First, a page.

Highly troubled, moderately competent thriller.
Back in April this year, the trailer for The Girl on the Train surfaced online. Rightly so, people were very excited. It’s an absolutely fantastic trailer, perfectly teasing the story against a haunting remix of Kanye West’s Heartless (which isn’t released individually yet for some strange reason). Soon it was being referred to as ‘this year’s Gone Girl‘, which is an expectation it has severely failed to live up to.
Based on the bestselling book by Paula Hawkins, it revolves around Rachel Watson (Emily Blunt), an alcoholic divorcee obsessed with her ex husband (Justin Theroux) and his new wife (Rebecca Ferguson), who becomes entangled in the disappearance of Megan Hipwell (Haley Bennett).
The book is originally set in London, which initially annoyed fans. For me, the American setting bodes very well. Much of the film takes place in a serene, yet eerie neighbourhood in upstate New York which emphasises how close-knit the separate narratives are – as well as looking pretty.
The Girl on the Train is, at its core, a ‘who dunnit’. However, throw in a reckless alcoholic who’s blackouts function as a way of twisting the plot, you have something more interesting. Rachel continuously tries to remember what happened before she blacked out, which although adds an ever-changing layer to the story, also makes her alcoholism more genuine.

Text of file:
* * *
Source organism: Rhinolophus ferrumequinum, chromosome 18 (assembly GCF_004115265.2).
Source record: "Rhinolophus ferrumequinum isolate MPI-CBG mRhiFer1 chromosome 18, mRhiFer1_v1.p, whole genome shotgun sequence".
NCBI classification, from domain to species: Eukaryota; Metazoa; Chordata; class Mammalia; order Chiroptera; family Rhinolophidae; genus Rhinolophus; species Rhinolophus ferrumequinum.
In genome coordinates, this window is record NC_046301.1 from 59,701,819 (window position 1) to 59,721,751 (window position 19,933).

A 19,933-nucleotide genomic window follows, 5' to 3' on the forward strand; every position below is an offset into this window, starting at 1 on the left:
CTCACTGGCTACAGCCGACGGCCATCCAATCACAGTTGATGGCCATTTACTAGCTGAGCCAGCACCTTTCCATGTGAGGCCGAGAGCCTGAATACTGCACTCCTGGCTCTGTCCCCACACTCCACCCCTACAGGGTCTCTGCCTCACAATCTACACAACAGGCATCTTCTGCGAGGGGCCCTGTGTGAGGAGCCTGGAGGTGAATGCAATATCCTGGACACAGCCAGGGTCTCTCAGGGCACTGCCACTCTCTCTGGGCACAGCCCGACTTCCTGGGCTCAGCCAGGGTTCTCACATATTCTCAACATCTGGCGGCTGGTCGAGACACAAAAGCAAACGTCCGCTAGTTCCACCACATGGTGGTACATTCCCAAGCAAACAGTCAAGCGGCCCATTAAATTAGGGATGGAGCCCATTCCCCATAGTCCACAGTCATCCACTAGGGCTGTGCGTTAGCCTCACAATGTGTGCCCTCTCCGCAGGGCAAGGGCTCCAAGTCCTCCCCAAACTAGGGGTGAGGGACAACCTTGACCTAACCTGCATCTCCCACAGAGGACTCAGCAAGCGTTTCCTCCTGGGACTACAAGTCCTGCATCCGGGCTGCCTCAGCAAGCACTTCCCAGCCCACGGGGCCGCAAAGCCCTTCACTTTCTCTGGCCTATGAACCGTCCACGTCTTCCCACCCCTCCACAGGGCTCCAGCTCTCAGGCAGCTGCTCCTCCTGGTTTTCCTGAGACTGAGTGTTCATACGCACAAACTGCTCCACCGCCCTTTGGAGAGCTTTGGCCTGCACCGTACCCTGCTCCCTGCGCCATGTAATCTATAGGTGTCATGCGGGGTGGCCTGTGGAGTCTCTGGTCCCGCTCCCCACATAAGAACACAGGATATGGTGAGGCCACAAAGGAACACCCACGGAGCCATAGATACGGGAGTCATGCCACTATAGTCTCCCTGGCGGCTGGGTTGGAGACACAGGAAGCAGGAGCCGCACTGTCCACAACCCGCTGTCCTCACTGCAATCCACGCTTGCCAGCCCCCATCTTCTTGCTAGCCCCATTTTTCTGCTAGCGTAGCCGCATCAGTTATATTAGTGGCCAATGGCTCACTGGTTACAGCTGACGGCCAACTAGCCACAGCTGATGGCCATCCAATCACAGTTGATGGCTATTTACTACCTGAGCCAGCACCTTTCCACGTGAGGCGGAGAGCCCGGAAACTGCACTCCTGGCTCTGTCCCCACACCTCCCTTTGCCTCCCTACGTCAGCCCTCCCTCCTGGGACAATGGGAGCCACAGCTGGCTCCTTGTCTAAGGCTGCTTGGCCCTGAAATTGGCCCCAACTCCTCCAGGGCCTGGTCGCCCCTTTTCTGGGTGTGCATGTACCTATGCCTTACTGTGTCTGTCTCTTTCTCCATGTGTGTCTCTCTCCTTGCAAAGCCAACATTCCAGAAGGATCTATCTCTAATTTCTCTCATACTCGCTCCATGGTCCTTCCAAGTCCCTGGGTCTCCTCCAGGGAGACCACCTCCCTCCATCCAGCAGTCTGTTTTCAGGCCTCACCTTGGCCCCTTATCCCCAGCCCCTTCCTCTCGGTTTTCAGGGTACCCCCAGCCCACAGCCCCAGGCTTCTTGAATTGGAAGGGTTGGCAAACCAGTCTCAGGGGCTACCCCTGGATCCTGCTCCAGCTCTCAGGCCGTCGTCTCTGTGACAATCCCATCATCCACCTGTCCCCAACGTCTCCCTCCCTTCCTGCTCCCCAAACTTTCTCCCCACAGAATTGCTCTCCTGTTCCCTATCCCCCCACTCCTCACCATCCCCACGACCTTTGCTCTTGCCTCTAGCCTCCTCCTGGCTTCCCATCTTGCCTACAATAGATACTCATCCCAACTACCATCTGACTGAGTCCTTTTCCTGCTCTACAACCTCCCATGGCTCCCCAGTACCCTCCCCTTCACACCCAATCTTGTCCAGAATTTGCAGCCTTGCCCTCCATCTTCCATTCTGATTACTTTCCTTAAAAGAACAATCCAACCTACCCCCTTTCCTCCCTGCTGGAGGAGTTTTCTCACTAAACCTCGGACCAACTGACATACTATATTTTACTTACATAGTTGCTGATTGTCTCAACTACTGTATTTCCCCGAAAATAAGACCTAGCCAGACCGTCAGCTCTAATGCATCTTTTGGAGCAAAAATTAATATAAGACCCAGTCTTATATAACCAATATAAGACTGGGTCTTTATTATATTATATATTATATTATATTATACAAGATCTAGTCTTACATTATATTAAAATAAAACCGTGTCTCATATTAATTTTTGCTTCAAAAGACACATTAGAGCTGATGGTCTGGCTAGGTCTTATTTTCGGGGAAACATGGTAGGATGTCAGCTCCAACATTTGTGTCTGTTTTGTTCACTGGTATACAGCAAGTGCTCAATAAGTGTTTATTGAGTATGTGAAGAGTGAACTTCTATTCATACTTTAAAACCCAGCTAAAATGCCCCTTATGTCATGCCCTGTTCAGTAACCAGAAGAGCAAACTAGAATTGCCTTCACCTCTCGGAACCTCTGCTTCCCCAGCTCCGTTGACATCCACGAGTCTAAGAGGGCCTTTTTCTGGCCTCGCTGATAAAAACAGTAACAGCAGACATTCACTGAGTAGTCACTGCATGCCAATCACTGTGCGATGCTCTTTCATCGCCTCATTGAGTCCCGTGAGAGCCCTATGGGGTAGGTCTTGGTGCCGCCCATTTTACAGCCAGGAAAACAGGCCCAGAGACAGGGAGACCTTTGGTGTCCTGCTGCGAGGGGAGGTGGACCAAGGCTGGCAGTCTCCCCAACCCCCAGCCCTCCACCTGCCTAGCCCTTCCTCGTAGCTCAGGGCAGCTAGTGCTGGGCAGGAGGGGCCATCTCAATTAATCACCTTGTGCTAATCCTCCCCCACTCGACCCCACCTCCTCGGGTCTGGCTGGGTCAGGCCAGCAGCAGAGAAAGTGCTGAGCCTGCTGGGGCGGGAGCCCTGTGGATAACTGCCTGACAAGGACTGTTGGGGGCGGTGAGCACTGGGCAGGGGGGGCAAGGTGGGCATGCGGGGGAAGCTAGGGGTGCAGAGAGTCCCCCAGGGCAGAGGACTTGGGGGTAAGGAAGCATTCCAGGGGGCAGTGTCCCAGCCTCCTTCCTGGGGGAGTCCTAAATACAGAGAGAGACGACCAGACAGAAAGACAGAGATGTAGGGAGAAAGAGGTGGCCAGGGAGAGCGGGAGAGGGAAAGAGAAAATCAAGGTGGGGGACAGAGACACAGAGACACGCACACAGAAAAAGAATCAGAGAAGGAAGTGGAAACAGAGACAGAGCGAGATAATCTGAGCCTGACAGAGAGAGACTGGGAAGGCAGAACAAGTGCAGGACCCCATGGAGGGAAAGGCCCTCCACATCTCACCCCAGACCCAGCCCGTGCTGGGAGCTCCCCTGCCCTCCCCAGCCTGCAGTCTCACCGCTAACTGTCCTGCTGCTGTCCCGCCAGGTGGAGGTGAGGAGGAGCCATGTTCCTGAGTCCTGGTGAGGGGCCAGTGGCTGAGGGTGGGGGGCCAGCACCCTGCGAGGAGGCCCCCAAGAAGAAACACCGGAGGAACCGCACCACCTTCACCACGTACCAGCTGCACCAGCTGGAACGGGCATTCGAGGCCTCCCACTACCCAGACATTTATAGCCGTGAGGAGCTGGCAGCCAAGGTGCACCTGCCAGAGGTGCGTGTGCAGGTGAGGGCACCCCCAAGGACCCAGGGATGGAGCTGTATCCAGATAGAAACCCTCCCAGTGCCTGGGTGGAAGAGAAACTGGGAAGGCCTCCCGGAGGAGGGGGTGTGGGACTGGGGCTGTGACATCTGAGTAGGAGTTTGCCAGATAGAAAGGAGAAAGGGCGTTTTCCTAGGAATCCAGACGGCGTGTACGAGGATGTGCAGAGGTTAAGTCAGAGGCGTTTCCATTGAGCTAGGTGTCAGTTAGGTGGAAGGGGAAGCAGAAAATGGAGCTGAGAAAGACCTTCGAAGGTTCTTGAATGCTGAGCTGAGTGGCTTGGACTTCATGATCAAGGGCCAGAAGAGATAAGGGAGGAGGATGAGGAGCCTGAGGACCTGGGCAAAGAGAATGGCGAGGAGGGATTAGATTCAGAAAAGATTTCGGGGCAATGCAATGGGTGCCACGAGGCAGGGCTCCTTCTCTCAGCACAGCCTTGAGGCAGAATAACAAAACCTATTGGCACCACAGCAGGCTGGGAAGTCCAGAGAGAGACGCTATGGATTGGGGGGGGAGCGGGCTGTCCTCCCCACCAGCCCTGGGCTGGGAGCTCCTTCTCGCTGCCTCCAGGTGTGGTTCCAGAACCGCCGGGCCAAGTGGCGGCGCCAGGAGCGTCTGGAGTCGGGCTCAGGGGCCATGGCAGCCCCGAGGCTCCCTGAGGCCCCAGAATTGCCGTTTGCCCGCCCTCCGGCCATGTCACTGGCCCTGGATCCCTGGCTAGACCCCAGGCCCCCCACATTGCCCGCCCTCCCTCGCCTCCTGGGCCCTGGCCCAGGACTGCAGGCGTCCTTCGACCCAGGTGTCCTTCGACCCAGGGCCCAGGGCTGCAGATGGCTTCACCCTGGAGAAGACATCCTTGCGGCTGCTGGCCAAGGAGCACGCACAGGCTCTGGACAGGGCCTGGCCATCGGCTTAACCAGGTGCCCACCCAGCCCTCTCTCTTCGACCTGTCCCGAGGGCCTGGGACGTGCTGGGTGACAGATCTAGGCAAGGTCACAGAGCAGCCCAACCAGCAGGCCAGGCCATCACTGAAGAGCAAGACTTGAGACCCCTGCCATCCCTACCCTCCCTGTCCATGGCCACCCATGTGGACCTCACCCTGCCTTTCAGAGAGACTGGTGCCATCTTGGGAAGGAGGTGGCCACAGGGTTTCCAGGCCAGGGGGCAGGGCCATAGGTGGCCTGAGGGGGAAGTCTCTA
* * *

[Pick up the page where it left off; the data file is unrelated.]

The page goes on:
Much of the first half hour of the film is based around Rachel’s struggles following her divorce, and you’d have to be blind to not tell she has issues. This is thanks to Blunt’s performance, however despite moments of greatness, she’s been undeniably miscast in a role that really doesn’t suit her.
That being said, the cast on the whole are generally excellent. Bennett (who you’ll remember from Music and Lyrics) plays a secretive, mysterious role well, despite not being developed quite as much as I would have liked. I’m not going to go into too much detail about the characters and performances, as I don’t want to imply anything that could be interpreted as spoilers – go in not knowing anything if you can.
In a similar format as the book, the film tells the story through three narratives, starting with Rachel, then Megan, followed by Anna (Ferguson). What should have been an elaborate handling is instead incredibly convoluted, complicating the plot with separate timelines and perspectives.
The Girl on the Train is best described as a very blunt hexagon. Consider each point in the shape as a plot development. Instead of being sharp, it feels smoothed out, taking away the gut-punching feeling some of the twists and turns should have had.
To sum it up…
At best, The Girl on the Train is a decent thriller with a generally great cast and interesting story. But it’s plagued with a lack of impact and confusing narrative, which unfortunately makes this a rather large disappointment.
Rating: No bad
What do you think of The Girl on the Train? Let us know in the comments, send us a tweet, or check out our Facebook page.
Author: Cameron Frew